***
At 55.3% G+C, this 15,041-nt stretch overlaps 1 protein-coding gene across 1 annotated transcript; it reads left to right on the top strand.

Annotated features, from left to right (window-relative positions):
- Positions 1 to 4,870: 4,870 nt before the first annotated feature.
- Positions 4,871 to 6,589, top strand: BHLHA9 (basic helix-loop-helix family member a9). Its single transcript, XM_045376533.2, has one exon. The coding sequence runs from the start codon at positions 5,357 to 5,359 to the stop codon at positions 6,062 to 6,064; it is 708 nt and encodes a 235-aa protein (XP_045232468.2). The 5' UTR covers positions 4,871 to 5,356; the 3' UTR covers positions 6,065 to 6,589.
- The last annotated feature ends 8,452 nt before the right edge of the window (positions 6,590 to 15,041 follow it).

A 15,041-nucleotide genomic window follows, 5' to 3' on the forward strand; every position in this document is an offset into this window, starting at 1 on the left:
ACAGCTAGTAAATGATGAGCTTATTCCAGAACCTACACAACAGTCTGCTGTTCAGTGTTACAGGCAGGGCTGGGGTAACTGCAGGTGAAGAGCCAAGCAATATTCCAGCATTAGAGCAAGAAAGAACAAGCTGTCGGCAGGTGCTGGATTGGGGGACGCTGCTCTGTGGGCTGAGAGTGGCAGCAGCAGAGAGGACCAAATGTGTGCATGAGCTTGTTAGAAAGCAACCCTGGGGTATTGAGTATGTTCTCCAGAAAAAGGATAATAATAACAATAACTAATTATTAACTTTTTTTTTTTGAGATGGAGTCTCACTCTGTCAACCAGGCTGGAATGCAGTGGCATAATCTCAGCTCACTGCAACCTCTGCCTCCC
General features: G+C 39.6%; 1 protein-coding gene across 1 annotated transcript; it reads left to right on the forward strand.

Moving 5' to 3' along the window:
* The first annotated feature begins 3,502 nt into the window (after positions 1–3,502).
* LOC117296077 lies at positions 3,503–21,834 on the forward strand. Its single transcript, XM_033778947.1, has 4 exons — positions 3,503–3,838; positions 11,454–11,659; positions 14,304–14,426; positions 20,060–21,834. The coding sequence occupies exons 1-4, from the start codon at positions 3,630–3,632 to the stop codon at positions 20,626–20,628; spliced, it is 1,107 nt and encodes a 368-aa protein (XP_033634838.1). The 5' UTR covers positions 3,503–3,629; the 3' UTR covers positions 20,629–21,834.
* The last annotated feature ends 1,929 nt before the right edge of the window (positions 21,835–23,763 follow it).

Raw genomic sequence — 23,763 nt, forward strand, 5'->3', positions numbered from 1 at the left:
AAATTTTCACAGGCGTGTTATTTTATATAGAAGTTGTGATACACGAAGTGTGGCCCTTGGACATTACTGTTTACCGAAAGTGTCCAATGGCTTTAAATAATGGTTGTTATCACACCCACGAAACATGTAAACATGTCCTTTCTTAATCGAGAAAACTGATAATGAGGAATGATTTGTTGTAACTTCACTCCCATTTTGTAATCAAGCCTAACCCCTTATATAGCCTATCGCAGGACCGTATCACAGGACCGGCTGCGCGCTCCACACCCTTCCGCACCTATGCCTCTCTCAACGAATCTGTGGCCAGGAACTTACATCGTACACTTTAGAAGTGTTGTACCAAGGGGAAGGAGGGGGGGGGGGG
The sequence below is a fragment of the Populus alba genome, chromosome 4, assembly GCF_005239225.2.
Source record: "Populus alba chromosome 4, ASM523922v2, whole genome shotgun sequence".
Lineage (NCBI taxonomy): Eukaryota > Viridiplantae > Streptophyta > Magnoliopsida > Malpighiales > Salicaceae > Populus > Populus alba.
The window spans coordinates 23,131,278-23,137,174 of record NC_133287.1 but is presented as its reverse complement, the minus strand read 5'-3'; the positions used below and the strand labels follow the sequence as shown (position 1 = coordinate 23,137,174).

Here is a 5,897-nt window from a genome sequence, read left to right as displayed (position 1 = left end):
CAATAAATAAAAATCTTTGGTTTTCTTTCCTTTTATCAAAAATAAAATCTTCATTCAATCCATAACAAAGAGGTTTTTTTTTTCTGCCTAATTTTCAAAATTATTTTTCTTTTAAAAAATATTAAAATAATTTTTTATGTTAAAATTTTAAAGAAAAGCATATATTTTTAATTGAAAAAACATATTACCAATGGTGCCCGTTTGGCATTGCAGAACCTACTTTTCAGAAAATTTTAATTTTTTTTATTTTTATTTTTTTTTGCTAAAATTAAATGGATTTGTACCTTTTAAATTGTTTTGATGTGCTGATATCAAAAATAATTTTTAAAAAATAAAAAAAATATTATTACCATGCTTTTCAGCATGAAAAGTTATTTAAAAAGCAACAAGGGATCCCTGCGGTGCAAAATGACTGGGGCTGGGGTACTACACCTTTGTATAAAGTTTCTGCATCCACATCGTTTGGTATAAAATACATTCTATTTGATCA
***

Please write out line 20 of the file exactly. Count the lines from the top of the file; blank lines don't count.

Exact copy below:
CAATAAATAAAAATCTTTGGTTTTCTTTCCTTTTATCAAAAATAAAATCTTCATTCAATCCATAACAAAGAGGTTTTTTTTTTCTGCCTAATTTTCAAAATTATTTTTCTTTTAAAAAATATTAAAATAATTTTTTATGTTAAAATTTTAAAGAAAAGCATATATTTTTAATTGAAAAAACATATTACCAATGGTGCCCGTTTGGCATTGCAGAACCTACTTTTCAGAAAATTTTAATTTTTTTTATTTTTATTTTTTTTTGCTAAAATTAAATGGATTTGTACCTTTTAAATTGTTTTGATGTGCTGATATCAAAAATAATTTTTAAAAAATAAAAAAAATATTATTACCATGCTTTTCAGCATGAAAAGTTATTTAAAAAGCAACAAGGGATCCCTGCGGTGCAAAATGACTGGGGCTGGGGTACTACACCTTTGTATAAAGTTTCTGCATCCACATCGTTTGGTATAAAATACATTCTATTTGATCA